keskiviikko, 27. lokakuu 2021

At long last, Spartacus

Not that I have been particularly waiting to see Spartacus, but it's been a year since I've been at Töölö Bay.

So, at long last, a week ago I saw the new choreography of Spartacus by Lucas Jervies to Aram Khachaturian's music. It had been a long day at work away from home, and I barely had time to grab some food and change clothes before leaving for the ballet. On one hand I would have been happy to stay home and rest, but on the other I was eager to go after the long break.

At first it seemed rather silly, and I couldn't help seeking historical inaccuracies (such as, how could a slave girl be called Flavia, and why do the men wear trousers). But really, a 20th century ballet is not a documentary of republican Rome and with an effort I turned my impertinent nitpicking off, and was finally able to enjoy the interpretation, which was actually quite nice, even if not really inspiring. At the end there was wild applause and shouting; hard to fathom why. Was there a claque??

When leaving I heard a voice at the exit say behind my back: "Two decent pas de deux make up for a lot". And "even Khachaturian makes mistakes". It really summarised my feelings perfectly.

torstai, 8. lokakuu 2020

Ballet in the Time of Corona, and Stuff

Time has passed, the season has changed, and the Opera House is working again, with precautions.

The first live performance for me this autumn was Le Corsaire, maybe just right for the times, an escape to an unreal and colourful Orient. I can't imagine a Finn producing anything so shamelessly glittering and exotic, but then the performance was rented from the English National Ballet.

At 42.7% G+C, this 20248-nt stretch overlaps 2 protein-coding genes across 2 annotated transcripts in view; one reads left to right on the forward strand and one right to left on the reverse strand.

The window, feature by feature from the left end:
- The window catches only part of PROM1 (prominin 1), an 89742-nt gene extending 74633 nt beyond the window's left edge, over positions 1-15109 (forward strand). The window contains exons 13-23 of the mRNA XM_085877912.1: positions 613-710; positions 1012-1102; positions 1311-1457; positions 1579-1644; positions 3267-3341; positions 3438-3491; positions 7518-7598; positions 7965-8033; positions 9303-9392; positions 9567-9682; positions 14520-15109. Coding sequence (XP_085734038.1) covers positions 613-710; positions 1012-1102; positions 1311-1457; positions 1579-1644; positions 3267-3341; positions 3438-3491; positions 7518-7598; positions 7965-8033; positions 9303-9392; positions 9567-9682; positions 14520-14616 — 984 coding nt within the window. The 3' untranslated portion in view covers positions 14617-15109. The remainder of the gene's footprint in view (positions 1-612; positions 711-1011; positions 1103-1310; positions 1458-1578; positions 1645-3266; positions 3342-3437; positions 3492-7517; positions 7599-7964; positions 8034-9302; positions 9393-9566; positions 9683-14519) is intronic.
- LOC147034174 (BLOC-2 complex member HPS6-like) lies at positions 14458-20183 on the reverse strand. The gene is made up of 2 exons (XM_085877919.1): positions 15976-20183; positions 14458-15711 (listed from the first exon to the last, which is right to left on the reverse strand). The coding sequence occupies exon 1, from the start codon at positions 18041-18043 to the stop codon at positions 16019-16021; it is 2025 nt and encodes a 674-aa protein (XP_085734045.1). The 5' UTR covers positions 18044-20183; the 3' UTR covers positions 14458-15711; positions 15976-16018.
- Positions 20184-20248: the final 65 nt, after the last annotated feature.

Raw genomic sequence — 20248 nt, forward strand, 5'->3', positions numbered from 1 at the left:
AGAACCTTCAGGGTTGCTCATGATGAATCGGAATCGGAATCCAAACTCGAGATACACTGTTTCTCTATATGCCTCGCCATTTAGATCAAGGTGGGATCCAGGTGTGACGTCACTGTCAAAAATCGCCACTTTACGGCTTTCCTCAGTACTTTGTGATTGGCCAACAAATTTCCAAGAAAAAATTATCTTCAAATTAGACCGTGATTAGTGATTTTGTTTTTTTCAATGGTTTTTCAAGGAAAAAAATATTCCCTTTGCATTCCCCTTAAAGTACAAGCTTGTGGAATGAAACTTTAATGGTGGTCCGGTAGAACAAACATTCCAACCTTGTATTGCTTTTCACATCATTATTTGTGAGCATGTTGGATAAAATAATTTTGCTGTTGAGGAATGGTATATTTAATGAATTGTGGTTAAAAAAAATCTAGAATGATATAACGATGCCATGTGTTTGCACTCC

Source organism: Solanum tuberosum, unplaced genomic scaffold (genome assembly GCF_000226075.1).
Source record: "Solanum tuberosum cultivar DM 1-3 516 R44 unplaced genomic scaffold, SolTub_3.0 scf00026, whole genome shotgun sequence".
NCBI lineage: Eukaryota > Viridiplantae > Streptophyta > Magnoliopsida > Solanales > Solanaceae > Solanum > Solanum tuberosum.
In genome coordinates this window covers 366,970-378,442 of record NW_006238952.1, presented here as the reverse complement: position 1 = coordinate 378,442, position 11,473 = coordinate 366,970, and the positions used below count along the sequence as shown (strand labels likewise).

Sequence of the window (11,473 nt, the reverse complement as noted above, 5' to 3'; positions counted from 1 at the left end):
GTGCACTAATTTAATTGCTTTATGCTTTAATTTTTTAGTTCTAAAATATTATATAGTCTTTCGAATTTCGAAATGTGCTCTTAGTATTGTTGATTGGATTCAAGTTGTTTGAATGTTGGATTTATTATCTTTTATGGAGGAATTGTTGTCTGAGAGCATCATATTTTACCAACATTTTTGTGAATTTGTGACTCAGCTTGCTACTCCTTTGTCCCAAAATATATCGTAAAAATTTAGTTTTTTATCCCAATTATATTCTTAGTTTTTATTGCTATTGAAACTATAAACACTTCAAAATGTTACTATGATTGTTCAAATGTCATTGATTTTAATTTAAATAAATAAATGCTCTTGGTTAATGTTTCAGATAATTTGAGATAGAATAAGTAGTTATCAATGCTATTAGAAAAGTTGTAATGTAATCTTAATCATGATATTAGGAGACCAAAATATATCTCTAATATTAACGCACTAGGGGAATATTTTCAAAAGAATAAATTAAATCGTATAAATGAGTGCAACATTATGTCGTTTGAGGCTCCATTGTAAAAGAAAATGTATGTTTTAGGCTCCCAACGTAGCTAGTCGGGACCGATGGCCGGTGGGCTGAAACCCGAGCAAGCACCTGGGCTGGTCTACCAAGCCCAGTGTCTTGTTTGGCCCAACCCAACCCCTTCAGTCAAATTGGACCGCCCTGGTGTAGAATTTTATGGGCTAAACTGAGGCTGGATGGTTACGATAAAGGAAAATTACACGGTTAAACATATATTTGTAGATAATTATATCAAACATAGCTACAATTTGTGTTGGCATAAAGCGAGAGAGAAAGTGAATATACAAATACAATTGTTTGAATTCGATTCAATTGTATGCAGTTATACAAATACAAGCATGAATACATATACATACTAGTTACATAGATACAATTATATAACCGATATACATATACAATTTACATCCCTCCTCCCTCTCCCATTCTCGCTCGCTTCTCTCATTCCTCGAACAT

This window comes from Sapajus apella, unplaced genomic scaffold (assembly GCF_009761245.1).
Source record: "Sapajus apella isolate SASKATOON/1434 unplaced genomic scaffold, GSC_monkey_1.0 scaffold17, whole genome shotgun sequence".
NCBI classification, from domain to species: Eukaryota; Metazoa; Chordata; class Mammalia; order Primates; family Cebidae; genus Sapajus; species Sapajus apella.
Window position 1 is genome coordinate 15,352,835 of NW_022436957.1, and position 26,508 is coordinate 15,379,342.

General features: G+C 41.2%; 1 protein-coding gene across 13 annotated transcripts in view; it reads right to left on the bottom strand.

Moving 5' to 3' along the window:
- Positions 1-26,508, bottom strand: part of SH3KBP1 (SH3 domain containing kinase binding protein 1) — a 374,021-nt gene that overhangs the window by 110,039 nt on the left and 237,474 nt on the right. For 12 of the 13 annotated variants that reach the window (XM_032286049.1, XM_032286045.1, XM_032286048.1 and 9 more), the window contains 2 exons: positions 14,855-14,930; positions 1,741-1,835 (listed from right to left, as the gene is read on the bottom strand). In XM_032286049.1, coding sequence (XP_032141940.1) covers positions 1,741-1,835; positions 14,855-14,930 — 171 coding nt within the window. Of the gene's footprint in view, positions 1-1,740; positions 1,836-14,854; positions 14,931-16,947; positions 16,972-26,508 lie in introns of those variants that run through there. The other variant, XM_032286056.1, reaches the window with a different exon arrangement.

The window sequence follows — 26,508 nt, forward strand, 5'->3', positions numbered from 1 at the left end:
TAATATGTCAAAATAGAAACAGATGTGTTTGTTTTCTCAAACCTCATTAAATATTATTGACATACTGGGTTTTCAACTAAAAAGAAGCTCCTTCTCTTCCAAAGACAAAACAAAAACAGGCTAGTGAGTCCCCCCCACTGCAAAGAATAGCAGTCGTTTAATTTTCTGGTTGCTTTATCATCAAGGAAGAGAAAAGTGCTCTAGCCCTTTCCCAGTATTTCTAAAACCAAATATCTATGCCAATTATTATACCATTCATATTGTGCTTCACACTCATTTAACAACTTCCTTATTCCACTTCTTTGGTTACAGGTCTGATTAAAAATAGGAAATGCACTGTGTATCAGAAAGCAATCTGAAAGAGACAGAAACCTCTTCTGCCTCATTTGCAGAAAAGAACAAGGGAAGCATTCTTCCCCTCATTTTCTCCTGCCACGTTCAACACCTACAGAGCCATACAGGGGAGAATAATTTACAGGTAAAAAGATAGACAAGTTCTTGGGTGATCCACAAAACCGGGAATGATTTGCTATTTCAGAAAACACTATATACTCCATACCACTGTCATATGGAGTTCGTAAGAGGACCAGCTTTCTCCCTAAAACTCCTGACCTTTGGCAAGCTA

The music by the various composers was lively and the dancing pleasant although as a whole predictable. The ballet was entertaining and better than I had expected, but I don't expect it will turn out to be an unforgettable experience.


Otherwise I've watched Covid fan tutte on line with music by Mozart and a topical plot with a diva (Karita Mattila) stuck in Helsinki and Wagner sopranos being forced to sing Mozart - Die Walküre was scheduled to start the season. In addition there were government infos that had become familiar to us in the spring, and a dancing virus giving red roses around, unsuccesfully, I'm happy to say. It was fun actually, and I was almost sorry I didn't attend it in person.

I've been working remotely since mid-March. Now in the autumn I have some tasks that require my presence in Helsinki, but otherwise I prefer staying in Lahti with a more pleasant environment.

As for the disease, I've been tested once with a negative result (a peculiar and unpleasant experience), but one keeps wondering at every sneeze and a slightly sore throat...

perjantai, 20. maaliskuu 2020

Opera in the Time of Corona

I had a ticket for the performance of Don Giovanni on the 19th, but it was cancelled because of the Covid-19 pandemic, as are all events. However, the recorded performance of March 10th is shown online for a time at Stage24, and I watched it at the same time as I would have been at the opera normally.

The Helsingin Sanomat review of the direction by Jussi Nikkilä was very bad, but I found it amusing and entertaining. Visually it is impressive, although as a whole the experience is thin compared to a live performance, but maybe I'll see it live in the future. The costumes are a strange hotchpotch of styles from renaissance to the late 20th century - probably saying something about the timelessness of the phenomenon. At the same time it is easy to see the story in the framework of late 18th century ideas. Leporello (Markus Suihkonen) was nice - I have quite a crush on him. Unfortunately the end was unconvincing - and I don't mean the original supernatural elements, but Nikkinen's more rational Orient Express solution. Also Tuomas Pursio's (Don Giovanni) acting in the latter half was amateurish.